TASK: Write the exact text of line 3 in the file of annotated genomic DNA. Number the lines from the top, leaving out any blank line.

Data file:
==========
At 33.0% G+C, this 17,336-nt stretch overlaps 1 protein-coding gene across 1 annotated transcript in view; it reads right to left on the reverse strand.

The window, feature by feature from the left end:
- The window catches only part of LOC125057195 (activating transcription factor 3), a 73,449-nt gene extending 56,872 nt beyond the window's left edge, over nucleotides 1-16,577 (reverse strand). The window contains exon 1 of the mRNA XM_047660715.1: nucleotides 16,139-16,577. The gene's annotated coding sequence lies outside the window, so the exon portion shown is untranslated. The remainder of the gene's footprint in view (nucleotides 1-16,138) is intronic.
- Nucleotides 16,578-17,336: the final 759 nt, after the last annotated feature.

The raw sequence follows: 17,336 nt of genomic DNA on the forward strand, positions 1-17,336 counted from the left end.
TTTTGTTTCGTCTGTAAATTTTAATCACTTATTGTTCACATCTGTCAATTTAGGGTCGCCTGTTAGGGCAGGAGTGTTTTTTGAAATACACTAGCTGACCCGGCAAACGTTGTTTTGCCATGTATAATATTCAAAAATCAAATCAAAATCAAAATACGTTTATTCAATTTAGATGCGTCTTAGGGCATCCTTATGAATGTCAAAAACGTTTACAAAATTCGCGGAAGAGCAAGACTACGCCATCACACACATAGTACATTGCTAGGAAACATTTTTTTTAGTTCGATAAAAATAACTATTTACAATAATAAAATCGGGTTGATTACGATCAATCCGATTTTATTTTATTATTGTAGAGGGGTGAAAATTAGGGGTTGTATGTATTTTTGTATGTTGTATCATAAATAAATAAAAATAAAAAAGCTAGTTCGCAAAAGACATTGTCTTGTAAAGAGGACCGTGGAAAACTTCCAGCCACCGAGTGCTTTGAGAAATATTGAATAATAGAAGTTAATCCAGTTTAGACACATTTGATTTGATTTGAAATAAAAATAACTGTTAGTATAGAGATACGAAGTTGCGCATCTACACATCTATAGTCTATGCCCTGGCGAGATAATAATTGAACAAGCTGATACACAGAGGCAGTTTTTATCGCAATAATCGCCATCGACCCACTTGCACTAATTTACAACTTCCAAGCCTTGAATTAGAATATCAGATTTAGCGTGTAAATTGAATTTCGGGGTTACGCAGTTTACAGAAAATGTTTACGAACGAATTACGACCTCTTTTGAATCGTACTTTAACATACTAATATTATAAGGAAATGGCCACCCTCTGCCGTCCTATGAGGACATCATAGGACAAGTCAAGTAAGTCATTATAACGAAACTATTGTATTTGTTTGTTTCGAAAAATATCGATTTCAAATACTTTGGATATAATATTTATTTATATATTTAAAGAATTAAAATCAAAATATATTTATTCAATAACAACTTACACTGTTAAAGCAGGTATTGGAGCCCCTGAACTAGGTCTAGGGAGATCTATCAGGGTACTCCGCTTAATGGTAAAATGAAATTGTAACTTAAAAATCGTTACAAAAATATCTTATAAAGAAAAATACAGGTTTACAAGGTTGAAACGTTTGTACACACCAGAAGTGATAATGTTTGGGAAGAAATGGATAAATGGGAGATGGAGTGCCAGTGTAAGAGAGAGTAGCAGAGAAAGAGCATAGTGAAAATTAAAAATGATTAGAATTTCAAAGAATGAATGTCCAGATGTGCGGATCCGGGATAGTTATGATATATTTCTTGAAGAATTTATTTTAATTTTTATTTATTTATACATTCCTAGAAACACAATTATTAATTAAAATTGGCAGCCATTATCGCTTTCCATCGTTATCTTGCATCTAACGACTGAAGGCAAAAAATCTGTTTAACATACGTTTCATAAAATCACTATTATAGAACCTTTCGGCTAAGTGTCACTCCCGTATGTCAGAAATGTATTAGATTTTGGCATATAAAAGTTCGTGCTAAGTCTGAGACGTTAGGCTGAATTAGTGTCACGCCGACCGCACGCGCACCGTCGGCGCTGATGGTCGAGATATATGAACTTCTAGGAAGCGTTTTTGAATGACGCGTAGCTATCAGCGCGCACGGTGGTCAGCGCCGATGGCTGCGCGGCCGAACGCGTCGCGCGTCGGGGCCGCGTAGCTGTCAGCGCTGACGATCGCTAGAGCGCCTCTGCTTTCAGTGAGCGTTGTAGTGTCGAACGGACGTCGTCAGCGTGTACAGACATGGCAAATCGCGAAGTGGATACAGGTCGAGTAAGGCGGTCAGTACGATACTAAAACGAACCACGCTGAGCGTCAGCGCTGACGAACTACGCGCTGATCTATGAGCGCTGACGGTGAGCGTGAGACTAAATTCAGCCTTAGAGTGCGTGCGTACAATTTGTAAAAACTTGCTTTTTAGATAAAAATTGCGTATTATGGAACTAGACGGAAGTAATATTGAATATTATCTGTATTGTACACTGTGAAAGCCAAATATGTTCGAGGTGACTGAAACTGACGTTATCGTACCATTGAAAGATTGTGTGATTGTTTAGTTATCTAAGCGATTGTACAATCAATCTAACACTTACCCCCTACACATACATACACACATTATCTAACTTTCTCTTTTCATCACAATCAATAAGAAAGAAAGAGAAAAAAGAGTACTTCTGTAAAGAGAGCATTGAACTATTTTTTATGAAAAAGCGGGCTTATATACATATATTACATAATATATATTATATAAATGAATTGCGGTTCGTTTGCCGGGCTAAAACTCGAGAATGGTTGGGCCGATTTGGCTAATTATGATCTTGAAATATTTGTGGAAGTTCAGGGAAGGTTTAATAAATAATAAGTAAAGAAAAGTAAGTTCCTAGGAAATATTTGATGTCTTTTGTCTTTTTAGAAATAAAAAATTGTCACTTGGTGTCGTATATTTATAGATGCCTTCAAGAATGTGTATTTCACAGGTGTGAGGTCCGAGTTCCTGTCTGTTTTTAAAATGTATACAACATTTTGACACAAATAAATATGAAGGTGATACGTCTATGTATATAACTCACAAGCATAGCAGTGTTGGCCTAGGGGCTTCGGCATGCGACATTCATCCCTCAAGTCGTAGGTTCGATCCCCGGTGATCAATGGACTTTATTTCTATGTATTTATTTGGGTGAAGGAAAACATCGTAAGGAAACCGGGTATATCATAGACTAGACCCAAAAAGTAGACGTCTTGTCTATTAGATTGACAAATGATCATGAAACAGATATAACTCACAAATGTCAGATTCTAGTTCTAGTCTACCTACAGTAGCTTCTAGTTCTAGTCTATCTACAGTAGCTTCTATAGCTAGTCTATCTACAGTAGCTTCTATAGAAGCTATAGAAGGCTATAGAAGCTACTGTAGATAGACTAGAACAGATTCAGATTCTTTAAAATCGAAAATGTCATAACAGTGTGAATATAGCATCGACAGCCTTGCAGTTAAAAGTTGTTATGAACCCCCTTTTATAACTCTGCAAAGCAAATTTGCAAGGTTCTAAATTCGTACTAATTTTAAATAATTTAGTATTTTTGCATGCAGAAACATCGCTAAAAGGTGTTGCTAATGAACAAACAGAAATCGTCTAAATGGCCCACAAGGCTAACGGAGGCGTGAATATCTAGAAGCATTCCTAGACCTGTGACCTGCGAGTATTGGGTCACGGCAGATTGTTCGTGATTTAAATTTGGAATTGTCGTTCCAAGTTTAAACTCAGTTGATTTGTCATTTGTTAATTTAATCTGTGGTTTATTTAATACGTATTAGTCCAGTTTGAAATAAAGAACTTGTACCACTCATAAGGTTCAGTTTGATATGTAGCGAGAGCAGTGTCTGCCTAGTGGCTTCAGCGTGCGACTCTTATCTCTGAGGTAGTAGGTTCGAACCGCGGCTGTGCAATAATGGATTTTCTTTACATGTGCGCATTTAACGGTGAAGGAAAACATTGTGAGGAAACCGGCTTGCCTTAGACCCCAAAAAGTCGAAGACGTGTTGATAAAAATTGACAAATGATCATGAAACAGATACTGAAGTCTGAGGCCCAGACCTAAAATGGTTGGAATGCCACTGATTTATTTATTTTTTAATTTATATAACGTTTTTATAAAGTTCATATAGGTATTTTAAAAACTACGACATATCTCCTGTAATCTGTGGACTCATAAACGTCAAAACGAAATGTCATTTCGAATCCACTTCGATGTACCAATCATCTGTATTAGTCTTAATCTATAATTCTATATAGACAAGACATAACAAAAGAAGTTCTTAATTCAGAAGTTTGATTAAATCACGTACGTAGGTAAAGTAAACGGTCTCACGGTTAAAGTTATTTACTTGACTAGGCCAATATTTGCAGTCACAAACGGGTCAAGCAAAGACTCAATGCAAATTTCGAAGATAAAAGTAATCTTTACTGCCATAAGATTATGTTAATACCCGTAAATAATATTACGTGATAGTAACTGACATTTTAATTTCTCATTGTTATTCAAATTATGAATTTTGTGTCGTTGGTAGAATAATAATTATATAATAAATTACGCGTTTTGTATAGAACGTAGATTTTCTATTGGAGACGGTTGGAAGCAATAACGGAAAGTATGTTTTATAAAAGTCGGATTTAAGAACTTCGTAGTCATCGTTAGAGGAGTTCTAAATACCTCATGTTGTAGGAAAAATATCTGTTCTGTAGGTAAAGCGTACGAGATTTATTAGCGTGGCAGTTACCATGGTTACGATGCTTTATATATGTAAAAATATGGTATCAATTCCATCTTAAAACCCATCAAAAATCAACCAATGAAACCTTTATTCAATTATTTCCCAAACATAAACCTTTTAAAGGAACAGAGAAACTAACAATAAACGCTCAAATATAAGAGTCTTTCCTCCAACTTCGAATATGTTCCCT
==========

- The window catches only part of LOC125057195 (activating transcription factor 3), a 73,449-nt gene extending 56,872 nt beyond the window's left edge, over nucleotides 1-16,577 (reverse strand). The window contains exon 1 of the mRNA XM_047660715.1: nucleotides 16,139-16,577. The gene's annotated coding sequence lies outside the window, so the exon portion shown is untranslated. The remainder of the gene's footprint in view (nucleotides 1-16,138) is intronic.